When a former Burns Lake resident couldn’t find a church service that felt comfortable, little did she imagine that she would be able to reconnect with her old church via Zoom.
But then the pandemic happened, and Joan Clancy, who left Burns Lake in 2011, was able to reconnect with St. Paul’s United Church.
“A true blessing in my life has been the Zoom meetings for church services. When Gerry and I moved from Burns Lake to Alberta in 2011, I became a member of the small United Church congregation held in a storefront here in Beaumont which unfortunately had to be closed due to lack of funding,” said Clancy.
While she attended a local church service in Alberta, it never felt comfortable for her.
“Then COVID happened and I heard of the Zoom services. St. Paul’s has always been my ‘church family’ and I am so thrilled to be able to come home.” said Clancy, who had gotten married 46 years ago at Trinity Lutheran United Church before St. Paul’s was built.
“As soon as St. Paul’s opened its doors in 1982, I became a member and our children grew up in that church family. Even today, with these zoom services, seeing all the familiar and loving faces again makes us feel we are still a part of this community.”
There are several more like Clancy who have been enjoying the church services from afar, said church board chair and chair of trustees, Betty Stewart.
“We have had many people join-in via Zoom, who no longer live in Burns Lake. We even have someone from Ontario who comes to our church services via Zoom,” she said.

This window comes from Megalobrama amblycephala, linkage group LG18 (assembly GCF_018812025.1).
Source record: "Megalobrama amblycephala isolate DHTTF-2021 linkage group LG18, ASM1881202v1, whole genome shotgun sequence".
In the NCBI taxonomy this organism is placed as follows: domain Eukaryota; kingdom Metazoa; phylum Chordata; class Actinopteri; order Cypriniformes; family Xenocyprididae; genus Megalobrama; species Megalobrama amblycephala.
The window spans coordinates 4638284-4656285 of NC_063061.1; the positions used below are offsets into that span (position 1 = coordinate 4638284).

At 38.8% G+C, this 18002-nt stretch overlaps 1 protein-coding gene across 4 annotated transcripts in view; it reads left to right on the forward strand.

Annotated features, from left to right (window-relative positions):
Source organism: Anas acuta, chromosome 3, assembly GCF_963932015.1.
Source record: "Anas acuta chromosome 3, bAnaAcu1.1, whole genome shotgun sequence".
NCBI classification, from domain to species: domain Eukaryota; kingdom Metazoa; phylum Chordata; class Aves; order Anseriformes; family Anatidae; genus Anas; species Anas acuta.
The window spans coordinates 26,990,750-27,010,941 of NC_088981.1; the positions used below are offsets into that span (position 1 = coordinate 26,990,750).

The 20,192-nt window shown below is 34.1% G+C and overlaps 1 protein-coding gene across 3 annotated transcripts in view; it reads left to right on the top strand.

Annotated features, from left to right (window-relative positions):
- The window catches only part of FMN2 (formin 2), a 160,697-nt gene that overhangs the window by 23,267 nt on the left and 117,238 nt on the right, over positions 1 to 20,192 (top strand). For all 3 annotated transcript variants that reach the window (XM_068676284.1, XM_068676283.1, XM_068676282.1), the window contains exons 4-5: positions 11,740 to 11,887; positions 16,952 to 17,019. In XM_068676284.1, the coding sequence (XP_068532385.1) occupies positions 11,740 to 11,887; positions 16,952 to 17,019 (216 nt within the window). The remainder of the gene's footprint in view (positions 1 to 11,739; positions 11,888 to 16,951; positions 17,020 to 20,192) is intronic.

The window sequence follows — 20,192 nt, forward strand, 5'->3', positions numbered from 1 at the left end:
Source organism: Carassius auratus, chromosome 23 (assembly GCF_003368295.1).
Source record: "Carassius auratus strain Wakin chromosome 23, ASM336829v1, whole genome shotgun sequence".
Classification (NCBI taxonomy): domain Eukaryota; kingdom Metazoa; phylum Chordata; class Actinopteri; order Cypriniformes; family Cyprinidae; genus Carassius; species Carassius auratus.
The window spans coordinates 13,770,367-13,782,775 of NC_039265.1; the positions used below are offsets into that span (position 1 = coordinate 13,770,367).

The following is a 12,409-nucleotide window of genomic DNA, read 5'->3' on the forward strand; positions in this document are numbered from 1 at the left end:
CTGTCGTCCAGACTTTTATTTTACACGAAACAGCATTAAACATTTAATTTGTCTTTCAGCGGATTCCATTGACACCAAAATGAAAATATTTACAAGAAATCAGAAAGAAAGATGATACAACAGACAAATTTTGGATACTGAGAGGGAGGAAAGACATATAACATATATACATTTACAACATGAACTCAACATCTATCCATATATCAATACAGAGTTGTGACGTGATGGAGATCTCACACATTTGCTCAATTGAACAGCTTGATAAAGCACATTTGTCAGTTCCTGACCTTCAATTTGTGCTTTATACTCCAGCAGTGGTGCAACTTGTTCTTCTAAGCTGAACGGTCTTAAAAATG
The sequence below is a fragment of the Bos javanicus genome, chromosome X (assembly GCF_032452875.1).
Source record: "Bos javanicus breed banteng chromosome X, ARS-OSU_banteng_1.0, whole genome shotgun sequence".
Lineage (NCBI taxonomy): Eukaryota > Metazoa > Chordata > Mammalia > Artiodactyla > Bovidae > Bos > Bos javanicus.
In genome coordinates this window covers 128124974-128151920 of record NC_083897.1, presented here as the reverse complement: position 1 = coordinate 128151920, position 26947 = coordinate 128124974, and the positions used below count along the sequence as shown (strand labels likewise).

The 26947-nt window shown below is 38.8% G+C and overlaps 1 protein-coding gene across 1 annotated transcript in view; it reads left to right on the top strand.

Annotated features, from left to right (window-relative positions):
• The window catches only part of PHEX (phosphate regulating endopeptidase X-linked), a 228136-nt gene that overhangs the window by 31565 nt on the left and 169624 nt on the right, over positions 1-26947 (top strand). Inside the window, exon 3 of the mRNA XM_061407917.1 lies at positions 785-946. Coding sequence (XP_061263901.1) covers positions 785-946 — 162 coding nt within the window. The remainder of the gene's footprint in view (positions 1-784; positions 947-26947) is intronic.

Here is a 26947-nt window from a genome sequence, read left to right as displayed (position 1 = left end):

While the church has opened its doors for in-person services, they aren’t functioning at their full capacity yet. They still have masking restrictions and are allowing only the vaccinated members to attend in-person services, to keep everyone safe.
“We aren’t able to have members come in-person; not as many as we would like as we are still faced with the tail-end of the pandemic. Gradually, we would love to have more people come in, in-person,” said Stewart.
Does that mean the church will move away from Zoom services?
Unlikely, said Stewart.
“In the long run, we should still look at having both – in person, and via Zoom. We have many members who aren’t able to connect via Zoom, due to where they live and how difficult it is to find good connectivity, for those, in-person services are crucial, but for others, like those who left Burns Lake when they were young, and want to reconnect with the church, our doors are open, and should remain so, via Zoom,” she said.
“We are definitely hoping to maintain the online services,” assured Stewart.
While the Zoom meetings have been a blessing for many, due to the pandemic, and the lack of in-person services, an important milestone for the church was however missed. St. Paul’s United Church, which has been in the community on Fourth Avenue since 1921, turned 100 last year in November.
When asked whether the church would have any celebrations in store this year to celebrate a century of standing tall, Stewart said that while there weren’t any plans yet, there have been talks around it.
“And if we are able to put together a celebration, we will definitely want people to come in-person,” she said, adding that she will soon be able to share what the church’s plans are to mark the major milestone.